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Having it all, Your California Native Garden and Edibles too!

Having it all, Your California Native Garden and Edibles too!  by John Lyons, the Woven Garden.

John does both consulting and landscape design for native, edible, and both native and edible gardens that feed each other. His website for the Woven Garden is: http://www.thewovengarden.com. And you can reach him by clicking the “contact” button on his website or phone: (323) 793 – 3239. His Facebook page is: https://www.facebook.com/The-Woven-Garden-168228913206332/. Most of John’s business is in the Los Angeles/Pasadena areas but parts west are good too!

(Note most of the pictures of John’s creations are at the end of this short article …the treat at the end!)

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When I started out in design I specialized in all things edible because not many people were doing it. Then I developed a keen interest in California natives, took a course at UCLA and attended numerous lectures at various local institutions. In time I began to develop a design concept that brought both, seemingly at odds gardening concepts, together. It goes without saying that growing food requires water and having a native garden as your ornamental design offsets the water usage. Recently greywater systems have become sophisticated and despite initial outlay are a wonderful way to reuse household water when you follow the guidelines, and some well filtered systems make household water useable even in edible gardens.

Even of you have a small yard you can grow a combination garden. A few options are possible. Designated vegetable boxes (wooden usually and raised..12” to 24” high) within a garden, either in front of your house or at the back. Boxes are neat and do not detract if you want a front yard to look tidy. Semi dwarf fruit trees can be incorporated into a formal design but they too require the same watering regimen as edibles. Another option is to grow on designated berms (raised earth mounds) within a native garden. These edible sections would require a different valve and timing system. A third option is a permaculture or quasi permaculture system when you create a food forest of integrated food plantings. In the latter case a native garden on the periphery could easily be created to co-exist within the overall design.

Apart of the water savings there are many reasons to grow a native garden within the vicinity of food. (1) Aesthetics. A beautiful vibrant fragrant native garden is a wonderful place to be when you are tending crops. (2) Native plants attract all manner of beneficial insects. If you stop to admire an Eriogonum fasiculatum (buckwheat) in the wild you will be astonished to find a myriad of insect life feeding on it; honeybees, various wasps, butterflies and a host of smaller insects. (3) The soil requirements for a native garden are minimal and all your composting can be dedicated to the edible section of your garden. (4) The native garden will benefit however from shredded prunings and clippings that can be used as a water retaining mulch.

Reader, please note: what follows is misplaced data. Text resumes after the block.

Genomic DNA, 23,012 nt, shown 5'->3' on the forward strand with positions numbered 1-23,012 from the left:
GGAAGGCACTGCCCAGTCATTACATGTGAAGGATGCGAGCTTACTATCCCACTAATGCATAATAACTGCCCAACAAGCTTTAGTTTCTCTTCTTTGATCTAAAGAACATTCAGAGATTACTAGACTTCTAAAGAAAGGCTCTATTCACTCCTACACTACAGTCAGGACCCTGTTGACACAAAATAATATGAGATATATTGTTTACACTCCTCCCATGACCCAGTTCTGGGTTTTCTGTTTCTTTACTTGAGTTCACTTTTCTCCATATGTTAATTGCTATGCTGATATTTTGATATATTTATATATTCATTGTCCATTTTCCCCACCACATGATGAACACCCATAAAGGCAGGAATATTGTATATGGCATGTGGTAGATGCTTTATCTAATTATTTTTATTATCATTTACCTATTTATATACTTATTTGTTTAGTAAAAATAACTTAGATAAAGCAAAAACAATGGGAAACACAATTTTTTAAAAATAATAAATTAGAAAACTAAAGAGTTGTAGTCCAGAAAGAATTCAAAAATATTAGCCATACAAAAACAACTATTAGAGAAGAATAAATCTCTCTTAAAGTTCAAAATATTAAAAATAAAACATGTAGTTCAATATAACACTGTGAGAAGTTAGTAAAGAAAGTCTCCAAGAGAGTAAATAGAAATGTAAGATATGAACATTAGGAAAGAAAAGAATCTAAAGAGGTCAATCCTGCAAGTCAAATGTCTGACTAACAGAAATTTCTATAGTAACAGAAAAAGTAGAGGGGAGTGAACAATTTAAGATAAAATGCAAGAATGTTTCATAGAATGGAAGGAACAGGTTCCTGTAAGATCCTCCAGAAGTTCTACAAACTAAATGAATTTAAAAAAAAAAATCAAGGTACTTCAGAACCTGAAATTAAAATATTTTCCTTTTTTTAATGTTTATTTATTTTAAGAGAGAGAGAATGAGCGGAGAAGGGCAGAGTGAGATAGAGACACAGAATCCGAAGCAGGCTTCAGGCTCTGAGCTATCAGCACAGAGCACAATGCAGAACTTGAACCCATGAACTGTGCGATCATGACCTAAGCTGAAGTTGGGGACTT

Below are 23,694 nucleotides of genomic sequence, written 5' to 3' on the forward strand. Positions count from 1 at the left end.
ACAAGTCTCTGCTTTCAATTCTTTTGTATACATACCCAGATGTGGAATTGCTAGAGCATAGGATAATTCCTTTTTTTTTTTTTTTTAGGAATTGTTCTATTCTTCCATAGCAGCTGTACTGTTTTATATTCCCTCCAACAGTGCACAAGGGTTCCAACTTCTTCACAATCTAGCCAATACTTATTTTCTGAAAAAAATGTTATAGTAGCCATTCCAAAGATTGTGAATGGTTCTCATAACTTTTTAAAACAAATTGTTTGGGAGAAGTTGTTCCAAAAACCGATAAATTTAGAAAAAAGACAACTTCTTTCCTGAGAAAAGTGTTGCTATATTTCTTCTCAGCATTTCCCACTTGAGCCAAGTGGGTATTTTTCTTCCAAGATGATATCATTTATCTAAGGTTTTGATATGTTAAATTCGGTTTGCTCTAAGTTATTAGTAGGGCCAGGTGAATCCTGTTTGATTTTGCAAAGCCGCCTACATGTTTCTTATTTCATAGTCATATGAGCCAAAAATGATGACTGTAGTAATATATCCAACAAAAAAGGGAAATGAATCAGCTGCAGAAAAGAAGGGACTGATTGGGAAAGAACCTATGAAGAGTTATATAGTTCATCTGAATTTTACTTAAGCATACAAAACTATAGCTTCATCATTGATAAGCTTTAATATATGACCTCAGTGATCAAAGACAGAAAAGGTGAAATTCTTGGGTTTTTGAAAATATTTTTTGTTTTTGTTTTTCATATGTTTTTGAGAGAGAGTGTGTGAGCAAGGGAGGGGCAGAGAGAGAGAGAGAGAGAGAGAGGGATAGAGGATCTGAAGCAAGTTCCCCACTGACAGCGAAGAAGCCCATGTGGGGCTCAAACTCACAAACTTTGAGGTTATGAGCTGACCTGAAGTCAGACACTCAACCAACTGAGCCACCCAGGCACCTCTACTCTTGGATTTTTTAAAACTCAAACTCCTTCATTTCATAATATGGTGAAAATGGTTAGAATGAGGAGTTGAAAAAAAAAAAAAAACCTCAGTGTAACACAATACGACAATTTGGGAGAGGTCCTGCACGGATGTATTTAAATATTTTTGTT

Selections that I use frequently: Toyon, Arctostaphylos, Ceanothus and Coffee berry as outer hedging elements.

Shrubs such as buckwheat, Salvia clevelandii, Salvia lemonii, Abutilon palmerii, Encelia californica, Galvezia, Salvia apiana, Monardella villosa and various grasses such as Muhlenbergia rigens, Juncus and Leymus. Plantings such as Heuchera in large drifts under fruit trees, Salvia spaethacea, and Achiellea (sometimes as a lawn substitute).   In winter, in what I call the negative space ie: non-irrigated I liberally broadcast wildflower seeds and the winter rains are usually enough to bring them along. In a dry winter it may require hand watering those areas in times of long dry spells. There is a perfect symbiosis to be achieved in growing food within a native garden, beauty in surroundings, pollinators abound and knowing that you are helping conserve our precious resource, water.

(Note pictures remind me of the idealized classic California landscapes as depicted in what has become known as “orange crate art” from the 1920’s to the 1960’s. If you don’t know what it is then Google it and click images for a real treat.)

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Featured Plant

frequentflyer01

Identification

Botanical Name

Iris germanica TB 'Frequent Flyer' Re

Common Name

Frequent Flyer

Characteristics

Flower Color

White

Mature Size

2-1/2 tall × 2 wide

Climactic Requirements

Light

Full Sun / Filtered Sun

Water

Moderate
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